This film documents the significant role of Voodoo in Haitian culture from the perspectives of Voodoo priests, government officials, historians and politicians. Attacked by Western clerics and declared a "superstition" by law in 1935, Voodoo has always been a source of empowerment for the average Haitian. And scholars argue that despite the exploitation, romanticization and vilification of voodoo, it remains an authentic and stabilizing cultural base of everyday Haitian society.
"A remarkable document of the years after the 1986 fall of Duvalier, showcasing a wide-range of prominent intellectuals and artists... it would be an excellent resource in a course that dealt with dictatorship and society in 20th century Haiti. Will likely challenge many viewers of the U.S., notably students, who sometimes find it difficult to shed the encrusted visions of Vodou--inherited often unconsciously from popular culture--when confronted with the complex realities of the religion."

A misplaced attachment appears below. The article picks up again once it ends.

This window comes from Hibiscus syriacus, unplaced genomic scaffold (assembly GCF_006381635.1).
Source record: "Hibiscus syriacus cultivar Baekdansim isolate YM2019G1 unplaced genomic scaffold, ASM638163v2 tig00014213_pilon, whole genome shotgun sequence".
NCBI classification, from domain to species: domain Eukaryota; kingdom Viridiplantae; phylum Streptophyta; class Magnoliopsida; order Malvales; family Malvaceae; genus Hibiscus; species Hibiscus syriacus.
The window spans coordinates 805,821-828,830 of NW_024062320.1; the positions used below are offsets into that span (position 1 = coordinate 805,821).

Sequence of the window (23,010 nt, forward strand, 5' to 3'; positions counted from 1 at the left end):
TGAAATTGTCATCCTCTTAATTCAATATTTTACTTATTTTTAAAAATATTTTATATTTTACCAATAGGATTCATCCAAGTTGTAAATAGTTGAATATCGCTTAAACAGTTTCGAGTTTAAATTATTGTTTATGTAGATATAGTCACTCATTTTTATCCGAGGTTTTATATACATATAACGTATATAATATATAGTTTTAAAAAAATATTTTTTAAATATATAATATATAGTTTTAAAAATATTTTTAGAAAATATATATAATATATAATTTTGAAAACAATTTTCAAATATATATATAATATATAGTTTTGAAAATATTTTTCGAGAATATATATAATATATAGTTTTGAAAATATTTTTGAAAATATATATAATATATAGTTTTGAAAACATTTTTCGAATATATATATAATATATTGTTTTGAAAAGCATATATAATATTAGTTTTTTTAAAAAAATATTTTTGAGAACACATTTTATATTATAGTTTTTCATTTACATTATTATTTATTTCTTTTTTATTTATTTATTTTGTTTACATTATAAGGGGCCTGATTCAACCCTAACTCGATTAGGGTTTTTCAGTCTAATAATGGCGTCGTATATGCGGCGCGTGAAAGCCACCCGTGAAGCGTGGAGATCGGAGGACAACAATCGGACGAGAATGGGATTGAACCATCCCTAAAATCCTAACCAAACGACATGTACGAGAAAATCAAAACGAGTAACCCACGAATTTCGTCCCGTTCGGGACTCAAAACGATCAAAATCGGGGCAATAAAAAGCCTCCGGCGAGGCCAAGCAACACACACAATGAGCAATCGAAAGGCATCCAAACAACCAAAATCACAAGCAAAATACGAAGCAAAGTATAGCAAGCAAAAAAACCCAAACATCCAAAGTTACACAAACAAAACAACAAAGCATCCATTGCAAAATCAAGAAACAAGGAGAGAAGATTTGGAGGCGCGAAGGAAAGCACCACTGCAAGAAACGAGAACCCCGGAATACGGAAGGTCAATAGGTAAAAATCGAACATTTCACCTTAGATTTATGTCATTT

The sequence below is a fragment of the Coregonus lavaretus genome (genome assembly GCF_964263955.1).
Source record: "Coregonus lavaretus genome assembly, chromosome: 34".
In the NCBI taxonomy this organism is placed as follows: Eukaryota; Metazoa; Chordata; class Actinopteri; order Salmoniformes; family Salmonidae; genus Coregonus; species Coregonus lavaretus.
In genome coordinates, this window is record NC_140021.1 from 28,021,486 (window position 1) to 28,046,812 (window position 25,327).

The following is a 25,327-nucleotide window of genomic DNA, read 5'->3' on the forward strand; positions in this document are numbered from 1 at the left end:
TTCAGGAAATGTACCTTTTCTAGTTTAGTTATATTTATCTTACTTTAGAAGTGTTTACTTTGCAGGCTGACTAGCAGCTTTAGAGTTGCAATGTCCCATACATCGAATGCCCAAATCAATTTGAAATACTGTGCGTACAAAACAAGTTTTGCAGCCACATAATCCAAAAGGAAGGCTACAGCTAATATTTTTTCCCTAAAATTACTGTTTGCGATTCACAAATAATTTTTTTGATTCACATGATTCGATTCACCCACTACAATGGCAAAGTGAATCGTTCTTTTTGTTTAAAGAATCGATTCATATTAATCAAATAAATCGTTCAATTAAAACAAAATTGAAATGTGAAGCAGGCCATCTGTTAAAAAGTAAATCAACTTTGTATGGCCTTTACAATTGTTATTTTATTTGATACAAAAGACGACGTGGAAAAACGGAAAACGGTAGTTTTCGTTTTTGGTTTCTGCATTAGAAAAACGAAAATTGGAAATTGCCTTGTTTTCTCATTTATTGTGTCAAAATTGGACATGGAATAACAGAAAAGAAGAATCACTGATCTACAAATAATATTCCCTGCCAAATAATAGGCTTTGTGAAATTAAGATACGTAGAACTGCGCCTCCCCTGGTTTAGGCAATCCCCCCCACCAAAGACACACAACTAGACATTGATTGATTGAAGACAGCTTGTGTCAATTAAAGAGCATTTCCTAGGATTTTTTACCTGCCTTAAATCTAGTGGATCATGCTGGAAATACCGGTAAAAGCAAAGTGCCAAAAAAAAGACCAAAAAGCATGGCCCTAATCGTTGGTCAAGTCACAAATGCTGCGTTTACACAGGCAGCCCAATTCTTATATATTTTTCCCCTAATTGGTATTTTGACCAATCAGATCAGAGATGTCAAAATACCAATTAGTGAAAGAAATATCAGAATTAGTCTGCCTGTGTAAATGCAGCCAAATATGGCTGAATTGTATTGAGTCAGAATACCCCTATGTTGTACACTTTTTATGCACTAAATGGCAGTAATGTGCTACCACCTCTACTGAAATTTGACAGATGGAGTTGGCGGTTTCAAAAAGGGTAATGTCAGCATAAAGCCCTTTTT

- Laurent Dubois, Duke University, Caribbean Studies Journal
• Best Foreign Documentary 1991, Black Filmmakers Hall of Fame
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TWN acknowledges that in New York we are on the unceded territory of the Lenni Lenape,
Canarsie, Shinecock, and Munsee peoples and challenges the harm that continues to
be inflicted upon Indigenous and People of Color communities here and abroad,
which is why we all need to be part of the struggle for rights, equality and justice.
TWN is supported in part by the National Endowment for the Arts, New York State Council
on the Arts, New York City Department of Cultural Affairs, Color Congress, MOSAIC, New York Community Trust, Peace Development Fund,
Humanities NY, Ford Foundation, Hollywood Foreign Press Association, and individual donors.